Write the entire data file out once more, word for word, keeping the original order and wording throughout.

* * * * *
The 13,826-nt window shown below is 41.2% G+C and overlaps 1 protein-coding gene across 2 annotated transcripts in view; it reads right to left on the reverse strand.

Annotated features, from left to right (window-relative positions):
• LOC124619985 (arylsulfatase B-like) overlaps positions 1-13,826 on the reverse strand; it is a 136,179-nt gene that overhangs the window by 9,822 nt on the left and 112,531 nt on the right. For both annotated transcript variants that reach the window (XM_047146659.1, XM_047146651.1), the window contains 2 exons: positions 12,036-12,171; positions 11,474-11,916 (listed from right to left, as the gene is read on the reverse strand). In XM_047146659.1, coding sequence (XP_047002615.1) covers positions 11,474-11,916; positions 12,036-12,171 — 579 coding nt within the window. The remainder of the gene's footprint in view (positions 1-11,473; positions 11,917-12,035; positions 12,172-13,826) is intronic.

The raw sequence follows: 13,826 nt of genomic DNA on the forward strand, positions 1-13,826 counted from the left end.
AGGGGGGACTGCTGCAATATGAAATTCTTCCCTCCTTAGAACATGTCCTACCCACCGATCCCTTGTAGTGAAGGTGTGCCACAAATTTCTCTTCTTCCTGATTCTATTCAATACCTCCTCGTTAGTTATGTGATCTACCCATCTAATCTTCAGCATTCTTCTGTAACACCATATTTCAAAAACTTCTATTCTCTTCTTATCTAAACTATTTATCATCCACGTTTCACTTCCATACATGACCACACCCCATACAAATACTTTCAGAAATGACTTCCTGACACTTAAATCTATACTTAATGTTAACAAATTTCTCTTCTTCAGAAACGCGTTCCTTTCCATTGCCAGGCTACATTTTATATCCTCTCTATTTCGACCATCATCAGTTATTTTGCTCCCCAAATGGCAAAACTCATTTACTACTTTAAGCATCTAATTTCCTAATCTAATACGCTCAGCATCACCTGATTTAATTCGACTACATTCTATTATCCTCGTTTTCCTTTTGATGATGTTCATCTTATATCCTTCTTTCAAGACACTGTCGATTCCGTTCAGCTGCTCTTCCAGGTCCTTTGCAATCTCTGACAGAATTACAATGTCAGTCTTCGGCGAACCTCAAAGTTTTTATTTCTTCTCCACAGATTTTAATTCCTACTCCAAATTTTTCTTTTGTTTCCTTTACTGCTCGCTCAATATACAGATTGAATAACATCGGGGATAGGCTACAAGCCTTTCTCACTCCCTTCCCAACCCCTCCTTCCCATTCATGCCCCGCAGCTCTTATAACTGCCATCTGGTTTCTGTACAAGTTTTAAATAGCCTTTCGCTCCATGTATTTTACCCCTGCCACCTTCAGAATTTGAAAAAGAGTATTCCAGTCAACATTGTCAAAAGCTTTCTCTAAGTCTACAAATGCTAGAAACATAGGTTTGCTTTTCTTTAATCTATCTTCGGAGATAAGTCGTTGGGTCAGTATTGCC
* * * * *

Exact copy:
The 13,826-nt window shown below is 41.2% G+C and overlaps 1 protein-coding gene across 2 annotated transcripts in view; it reads right to left on the reverse strand.

Annotated features, from left to right (window-relative positions):
• LOC124619985 (arylsulfatase B-like) overlaps positions 1-13,826 on the reverse strand; it is a 136,179-nt gene that overhangs the window by 9,822 nt on the left and 112,531 nt on the right. For both annotated transcript variants that reach the window (XM_047146659.1, XM_047146651.1), the window contains 2 exons: positions 12,036-12,171; positions 11,474-11,916 (listed from right to left, as the gene is read on the reverse strand). In XM_047146659.1, coding sequence (XP_047002615.1) covers positions 11,474-11,916; positions 12,036-12,171 — 579 coding nt within the window. The remainder of the gene's footprint in view (positions 1-11,473; positions 11,917-12,035; positions 12,172-13,826) is intronic.

The raw sequence follows: 13,826 nt of genomic DNA on the forward strand, positions 1-13,826 counted from the left end.
AGGGGGGACTGCTGCAATATGAAATTCTTCCCTCCTTAGAACATGTCCTACCCACCGATCCCTTGTAGTGAAGGTGTGCCACAAATTTCTCTTCTTCCTGATTCTATTCAATACCTCCTCGTTAGTTATGTGATCTACCCATCTAATCTTCAGCATTCTTCTGTAACACCATATTTCAAAAACTTCTATTCTCTTCTTATCTAAACTATTTATCATCCACGTTTCACTTCCATACATGACCACACCCCATACAAATACTTTCAGAAATGACTTCCTGACACTTAAATCTATACTTAATGTTAACAAATTTCTCTTCTTCAGAAACGCGTTCCTTTCCATTGCCAGGCTACATTTTATATCCTCTCTATTTCGACCATCATCAGTTATTTTGCTCCCCAAATGGCAAAACTCATTTACTACTTTAAGCATCTAATTTCCTAATCTAATACGCTCAGCATCACCTGATTTAATTCGACTACATTCTATTATCCTCGTTTTCCTTTTGATGATGTTCATCTTATATCCTTCTTTCAAGACACTGTCGATTCCGTTCAGCTGCTCTTCCAGGTCCTTTGCAATCTCTGACAGAATTACAATGTCAGTCTTCGGCGAACCTCAAAGTTTTTATTTCTTCTCCACAGATTTTAATTCCTACTCCAAATTTTTCTTTTGTTTCCTTTACTGCTCGCTCAATATACAGATTGAATAACATCGGGGATAGGCTACAAGCCTTTCTCACTCCCTTCCCAACCCCTCCTTCCCATTCATGCCCCGCAGCTCTTATAACTGCCATCTGGTTTCTGTACAAGTTTTAAATAGCCTTTCGCTCCATGTATTTTACCCCTGCCACCTTCAGAATTTGAAAAAGAGTATTCCAGTCAACATTGTCAAAAGCTTTCTCTAAGTCTACAAATGCTAGAAACATAGGTTTGCTTTTCTTTAATCTATCTTCGGAGATAAGTCGTTGGGTCAGTATTGCC